You should experience that product. You should actually own it (or have a review copy that you can inspect up close), or sometimes you just trust the creator because you’ve worked with him or her in the past and you know that person does great work that your audience will appreciate.

Of course, in some cases you’re unable to get a review copy, or it’s inconvenient or expensive to do so, or you don’t have the specific problem yourself. For example if you’re recommending a product that solves a certain skin condition, and you don’t have that condition, you’ll have to rely on reviews and the experience of others.

Or maybe you’re recommending the purchase of an automobile accessory, and you don’t own the automobile that the accessory is for… in that case you’ll again have to rely on reviews and the experiences of others that have actually used what you’re recommending.

But whenever possible, especially in the case of an infoproduct, you should actually have a copy to review, whether you’re given one by the author, or you actually spend your own cold hard cash.

Once you’ve actually become familiar with the product, have enjoyed the benefits of the product, and are sure that your followers will benefit from the product, now it’s time to put it all together.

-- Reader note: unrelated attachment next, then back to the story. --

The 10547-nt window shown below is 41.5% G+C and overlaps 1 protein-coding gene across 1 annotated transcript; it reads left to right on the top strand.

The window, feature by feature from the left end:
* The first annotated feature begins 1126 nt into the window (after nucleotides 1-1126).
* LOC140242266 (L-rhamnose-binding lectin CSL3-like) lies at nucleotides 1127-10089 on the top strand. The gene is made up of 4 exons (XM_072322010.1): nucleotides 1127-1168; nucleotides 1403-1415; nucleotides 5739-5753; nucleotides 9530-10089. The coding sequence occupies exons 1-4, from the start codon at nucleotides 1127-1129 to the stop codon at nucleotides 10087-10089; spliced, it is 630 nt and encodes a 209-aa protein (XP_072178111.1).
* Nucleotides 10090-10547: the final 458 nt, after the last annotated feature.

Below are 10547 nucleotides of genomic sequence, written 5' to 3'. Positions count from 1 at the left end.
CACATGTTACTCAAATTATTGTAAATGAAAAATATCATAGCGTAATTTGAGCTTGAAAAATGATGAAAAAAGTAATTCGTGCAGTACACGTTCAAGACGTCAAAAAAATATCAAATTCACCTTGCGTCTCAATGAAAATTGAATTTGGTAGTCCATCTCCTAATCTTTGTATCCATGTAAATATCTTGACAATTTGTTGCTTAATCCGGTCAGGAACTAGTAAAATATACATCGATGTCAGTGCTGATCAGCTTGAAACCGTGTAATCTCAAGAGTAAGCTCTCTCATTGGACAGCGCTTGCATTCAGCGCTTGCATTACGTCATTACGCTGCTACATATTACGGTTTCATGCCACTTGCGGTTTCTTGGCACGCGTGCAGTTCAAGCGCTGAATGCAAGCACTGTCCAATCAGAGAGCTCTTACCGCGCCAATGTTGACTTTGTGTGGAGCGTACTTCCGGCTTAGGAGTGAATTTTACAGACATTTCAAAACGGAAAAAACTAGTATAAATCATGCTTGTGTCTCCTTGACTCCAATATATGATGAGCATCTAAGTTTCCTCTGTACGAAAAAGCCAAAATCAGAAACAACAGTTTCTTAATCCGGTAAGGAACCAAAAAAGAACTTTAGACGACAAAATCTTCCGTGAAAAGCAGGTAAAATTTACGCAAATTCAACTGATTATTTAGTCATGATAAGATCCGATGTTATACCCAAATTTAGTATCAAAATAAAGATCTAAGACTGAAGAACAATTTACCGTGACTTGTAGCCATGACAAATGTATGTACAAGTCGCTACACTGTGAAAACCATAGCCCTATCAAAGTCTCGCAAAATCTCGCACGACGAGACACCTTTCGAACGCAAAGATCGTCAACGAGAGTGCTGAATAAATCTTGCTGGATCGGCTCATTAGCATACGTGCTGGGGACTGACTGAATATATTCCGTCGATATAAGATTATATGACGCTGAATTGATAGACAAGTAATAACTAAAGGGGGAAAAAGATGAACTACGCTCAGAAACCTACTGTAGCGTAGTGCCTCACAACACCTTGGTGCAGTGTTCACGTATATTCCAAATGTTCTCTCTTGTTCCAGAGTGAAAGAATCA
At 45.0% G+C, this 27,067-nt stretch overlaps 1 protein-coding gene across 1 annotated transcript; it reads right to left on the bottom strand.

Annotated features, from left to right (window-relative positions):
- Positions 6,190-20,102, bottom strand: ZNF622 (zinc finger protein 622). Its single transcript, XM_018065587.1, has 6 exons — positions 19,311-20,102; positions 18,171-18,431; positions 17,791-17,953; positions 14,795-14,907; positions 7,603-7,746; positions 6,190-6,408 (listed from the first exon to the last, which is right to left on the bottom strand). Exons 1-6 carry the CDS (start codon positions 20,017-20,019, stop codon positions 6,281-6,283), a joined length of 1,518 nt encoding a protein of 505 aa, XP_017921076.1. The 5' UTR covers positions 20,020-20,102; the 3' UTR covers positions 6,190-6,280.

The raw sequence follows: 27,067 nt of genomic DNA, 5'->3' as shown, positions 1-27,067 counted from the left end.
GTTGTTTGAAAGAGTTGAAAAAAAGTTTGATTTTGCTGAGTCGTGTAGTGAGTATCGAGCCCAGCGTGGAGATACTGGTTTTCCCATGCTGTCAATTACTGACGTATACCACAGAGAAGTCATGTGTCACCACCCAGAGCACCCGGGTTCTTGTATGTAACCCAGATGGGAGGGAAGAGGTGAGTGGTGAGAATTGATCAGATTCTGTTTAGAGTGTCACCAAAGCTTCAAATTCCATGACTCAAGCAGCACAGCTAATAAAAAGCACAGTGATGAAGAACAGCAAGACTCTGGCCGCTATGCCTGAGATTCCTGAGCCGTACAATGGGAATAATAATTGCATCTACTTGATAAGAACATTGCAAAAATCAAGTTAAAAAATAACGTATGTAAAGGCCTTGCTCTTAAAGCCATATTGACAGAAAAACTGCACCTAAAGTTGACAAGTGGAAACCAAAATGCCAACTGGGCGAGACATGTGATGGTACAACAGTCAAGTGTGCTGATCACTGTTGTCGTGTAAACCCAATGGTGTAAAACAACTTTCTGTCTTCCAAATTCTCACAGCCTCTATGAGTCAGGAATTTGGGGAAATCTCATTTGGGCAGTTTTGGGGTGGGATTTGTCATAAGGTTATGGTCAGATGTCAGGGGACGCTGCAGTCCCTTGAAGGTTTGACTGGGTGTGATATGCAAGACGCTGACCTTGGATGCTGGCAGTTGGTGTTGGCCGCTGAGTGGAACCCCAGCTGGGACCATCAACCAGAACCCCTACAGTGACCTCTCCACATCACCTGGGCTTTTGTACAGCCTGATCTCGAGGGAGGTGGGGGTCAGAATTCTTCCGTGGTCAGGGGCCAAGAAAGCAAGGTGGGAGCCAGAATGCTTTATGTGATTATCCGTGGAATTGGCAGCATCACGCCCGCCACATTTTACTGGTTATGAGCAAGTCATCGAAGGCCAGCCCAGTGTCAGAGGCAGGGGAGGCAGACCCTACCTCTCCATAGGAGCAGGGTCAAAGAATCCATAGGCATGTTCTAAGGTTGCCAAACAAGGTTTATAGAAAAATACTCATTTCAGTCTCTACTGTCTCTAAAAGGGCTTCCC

If I believe in my heart that a certain product will solve a problem that someone has, and provides great value while doing so, I consider it my obligation to make sure that those people are made aware of the benefits of buying the product.

You’ll very seldom see me write emails with just lukewarm recommendations. My best emails are filled with superlatives and benefits and reasons why the reader should buy or at least check out my recommendation.

In other words, my email is filled to overflowing with passion about the product and what it can do.

When writing the email, I get into a zone where it’s like I’m writing to a specific friend who I know very well, and who has a desperate need that I can help with.

Now I know, if 1000 people read my email, not all 1000 will have that desperate need.

But enough of them will, and the passion I put into my words inside the email will cause them to look further and very often to make a purchase.

In our mindset episodes, we’ve talked several times about how setting goals are good, but not good enough. Instead, and before, and as well as setting goals, you need to have a Reason Why that inspires you to take the action to reach your goal because… well, because it’s now a burning desire to do so.

And so too, with a passionate email, you want to instill in your reader a Reason Why they should follow your advice where no Reason Why had previously existed.

I’m not suggesting using psychological tricks to hypnotize your audience, but I am suggesting that if you really believe that someone will benefit from what you’re recommending, you should do whatever you can to let them know that fact.

And if you don’t believe, if you can’t be passionate about your recommendation, even a little bit…

… then don’t send that email. It’s as simple as that.